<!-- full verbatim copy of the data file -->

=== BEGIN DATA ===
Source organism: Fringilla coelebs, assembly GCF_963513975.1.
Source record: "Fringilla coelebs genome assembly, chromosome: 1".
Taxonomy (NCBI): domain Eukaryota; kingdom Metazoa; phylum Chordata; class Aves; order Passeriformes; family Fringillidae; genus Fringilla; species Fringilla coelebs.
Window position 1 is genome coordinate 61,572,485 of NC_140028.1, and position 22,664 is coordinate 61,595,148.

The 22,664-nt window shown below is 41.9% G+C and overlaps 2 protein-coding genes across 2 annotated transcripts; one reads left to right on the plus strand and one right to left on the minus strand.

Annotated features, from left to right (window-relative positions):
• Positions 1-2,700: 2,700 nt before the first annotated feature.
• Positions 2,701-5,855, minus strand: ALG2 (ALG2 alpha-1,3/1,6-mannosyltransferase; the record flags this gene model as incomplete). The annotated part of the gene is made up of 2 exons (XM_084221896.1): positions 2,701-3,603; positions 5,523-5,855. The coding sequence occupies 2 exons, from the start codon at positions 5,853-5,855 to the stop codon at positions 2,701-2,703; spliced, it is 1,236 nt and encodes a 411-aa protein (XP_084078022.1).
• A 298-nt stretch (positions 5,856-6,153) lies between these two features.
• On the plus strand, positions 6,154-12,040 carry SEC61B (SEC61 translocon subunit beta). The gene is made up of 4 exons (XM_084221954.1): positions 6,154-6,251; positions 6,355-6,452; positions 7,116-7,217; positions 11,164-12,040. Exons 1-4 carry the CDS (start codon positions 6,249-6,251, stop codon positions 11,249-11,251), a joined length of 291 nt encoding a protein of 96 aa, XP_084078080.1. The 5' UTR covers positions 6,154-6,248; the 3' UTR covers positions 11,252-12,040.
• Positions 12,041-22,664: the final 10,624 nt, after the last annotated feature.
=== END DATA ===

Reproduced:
Source organism: Fringilla coelebs, assembly GCF_963513975.1.
Source record: "Fringilla coelebs genome assembly, chromosome: 1".
Taxonomy (NCBI): domain Eukaryota; kingdom Metazoa; phylum Chordata; class Aves; order Passeriformes; family Fringillidae; genus Fringilla; species Fringilla coelebs.
Window position 1 is genome coordinate 61,572,485 of NC_140028.1, and position 22,664 is coordinate 61,595,148.

The 22,664-nt window shown below is 41.9% G+C and overlaps 2 protein-coding genes across 2 annotated transcripts; one reads left to right on the plus strand and one right to left on the minus strand.

Annotated features, from left to right (window-relative positions):
• Positions 1-2,700: 2,700 nt before the first annotated feature.
• Positions 2,701-5,855, minus strand: ALG2 (ALG2 alpha-1,3/1,6-mannosyltransferase; the record flags this gene model as incomplete). The annotated part of the gene is made up of 2 exons (XM_084221896.1): positions 2,701-3,603; positions 5,523-5,855. The coding sequence occupies 2 exons, from the start codon at positions 5,853-5,855 to the stop codon at positions 2,701-2,703; spliced, it is 1,236 nt and encodes a 411-aa protein (XP_084078022.1).
• A 298-nt stretch (positions 5,856-6,153) lies between these two features.
• On the plus strand, positions 6,154-12,040 carry SEC61B (SEC61 translocon subunit beta). The gene is made up of 4 exons (XM_084221954.1): positions 6,154-6,251; positions 6,355-6,452; positions 7,116-7,217; positions 11,164-12,040. Exons 1-4 carry the CDS (start codon positions 6,249-6,251, stop codon positions 11,249-11,251), a joined length of 291 nt encoding a protein of 96 aa, XP_084078080.1. The 5' UTR covers positions 6,154-6,248; the 3' UTR covers positions 11,252-12,040.
• Positions 12,041-22,664: the final 10,624 nt, after the last annotated feature.